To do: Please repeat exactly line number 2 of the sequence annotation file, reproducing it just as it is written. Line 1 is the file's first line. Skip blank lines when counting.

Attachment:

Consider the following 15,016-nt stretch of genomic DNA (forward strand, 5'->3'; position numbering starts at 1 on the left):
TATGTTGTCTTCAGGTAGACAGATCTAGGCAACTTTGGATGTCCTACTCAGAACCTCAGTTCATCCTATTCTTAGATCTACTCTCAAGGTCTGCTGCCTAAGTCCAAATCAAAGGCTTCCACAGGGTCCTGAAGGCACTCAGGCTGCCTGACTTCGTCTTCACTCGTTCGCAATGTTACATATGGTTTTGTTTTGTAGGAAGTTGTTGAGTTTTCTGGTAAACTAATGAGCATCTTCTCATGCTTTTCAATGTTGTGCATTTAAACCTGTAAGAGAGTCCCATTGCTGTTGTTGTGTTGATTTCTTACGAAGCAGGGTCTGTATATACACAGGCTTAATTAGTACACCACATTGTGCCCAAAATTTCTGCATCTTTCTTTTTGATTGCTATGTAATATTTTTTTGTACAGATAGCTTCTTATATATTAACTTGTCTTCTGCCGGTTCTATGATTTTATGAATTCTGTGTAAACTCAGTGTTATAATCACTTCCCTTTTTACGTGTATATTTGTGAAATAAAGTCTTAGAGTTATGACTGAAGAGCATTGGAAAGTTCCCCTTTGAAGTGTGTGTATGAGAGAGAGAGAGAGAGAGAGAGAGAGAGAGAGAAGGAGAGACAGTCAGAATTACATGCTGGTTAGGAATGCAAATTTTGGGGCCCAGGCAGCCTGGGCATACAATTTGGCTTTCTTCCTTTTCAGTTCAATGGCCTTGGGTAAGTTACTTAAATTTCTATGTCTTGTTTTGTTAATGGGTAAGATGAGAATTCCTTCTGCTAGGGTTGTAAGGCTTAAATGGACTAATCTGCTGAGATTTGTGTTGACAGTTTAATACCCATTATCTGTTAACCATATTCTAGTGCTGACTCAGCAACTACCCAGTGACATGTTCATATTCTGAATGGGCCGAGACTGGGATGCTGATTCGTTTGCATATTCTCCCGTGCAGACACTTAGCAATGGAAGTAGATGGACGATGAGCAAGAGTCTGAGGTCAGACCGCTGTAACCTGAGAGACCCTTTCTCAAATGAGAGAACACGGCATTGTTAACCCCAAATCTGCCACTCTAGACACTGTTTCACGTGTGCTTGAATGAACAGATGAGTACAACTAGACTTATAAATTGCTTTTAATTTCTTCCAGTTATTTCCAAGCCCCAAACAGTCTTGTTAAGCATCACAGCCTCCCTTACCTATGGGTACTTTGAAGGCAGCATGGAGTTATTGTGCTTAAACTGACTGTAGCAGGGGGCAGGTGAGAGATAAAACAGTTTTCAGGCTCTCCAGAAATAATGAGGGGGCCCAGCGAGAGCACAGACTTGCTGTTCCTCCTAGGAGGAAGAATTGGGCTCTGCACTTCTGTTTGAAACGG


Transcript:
TATGTTGTCTTCAGGTAGACAGATCTAGGCAACTTTGGATGTCCTACTCAGAACCTCAGTTCATCCTATTCTTAGATCTACTCTCAAGGTCTGCTGCCTAAGTCCAAATCAAAGGCTTCCACAGGGTCCTGAAGGCACTCAGGCTGCCTGACTTCGTCTTCACTCGTTCGCAATGTTACATATGGTTTTGTTTTGTAGGAAGTTGTTGAGTTTTCTGGTAAACTAATGAGCATCTTCTCATGCTTTTCAATGTTGTGCATTTAAACCTGTAAGAGAGTCCCATTGCTGTTGTTGTGTTGATTTCTTACGAAGCAGGGTCTGTATATACACAGGCTTAATTAGTACACCACATTGTGCCCAAAATTTCTGCATCTTTCTTTTTGATTGCTATGTAATATTTTTTTGTACAGATAGCTTCTTATATATTAACTTGTCTTCTGCCGGTTCTATGATTTTATGAATTCTGTGTAAACTCAGTGTTATAATCACTTCCCTTTTTACGTGTATATTTGTGAAATAAAGTCTTAGAGTTATGACTGAAGAGCATTGGAAAGTTCCCCTTTGAAGTGTGTGTATGAGAGAGAGAGAGAGAGAGAGAGAGAGAGAGAGAAGGAGAGACAGTCAGAATTACATGCTGGTTAGGAATGCAAATTTTGGGGCCCAGGCAGCCTGGGCATACAATTTGGCTTTCTTCCTTTTCAGTTCAATGGCCTTGGGTAAGTTACTTAAATTTCTATGTCTTGTTTTGTTAATGGGTAAGATGAGAATTCCTTCTGCTAGGGTTGTAAGGCTTAAATGGACTAATCTGCTGAGATTTGTGTTGACAGTTTAATACCCATTATCTGTTAACCATATTCTAGTGCTGACTCAGCAACTACCCAGTGACATGTTCATATTCTGAATGGGCCGAGACTGGGATGCTGATTCGTTTGCATATTCTCCCGTGCAGACACTTAGCAATGGAAGTAGATGGACGATGAGCAAGAGTCTGAGGTCAGACCGCTGTAACCTGAGAGACCCTTTCTCAAATGAGAGAACACGGCATTGTTAACCCCAAATCTGCCACTCTAGACACTGTTTCACGTGTGCTTGAATGAACAGATGAGTACAACTAGACTTATAAATTGCTTTTAATTTCTTCCAGTTATTTCCAAGCCCCAAACAGTCTTGTTAAGCATCACAGCCTCCCTTACCTATGGGTACTTTGAAGGCAGCATGGAGTTATTGTGCTTAAACTGACTGTAGCAGGGGGCAGGTGAGAGATAAAACAGTTTTCAGGCTCTCCAGAAATAATGAGGGGGCCCAGCGAGAGCACAGACTTGCTGTTCCTCCTAGGAGGAAGAATTGGGCTCTGCACTTCTGTTTGAAACGG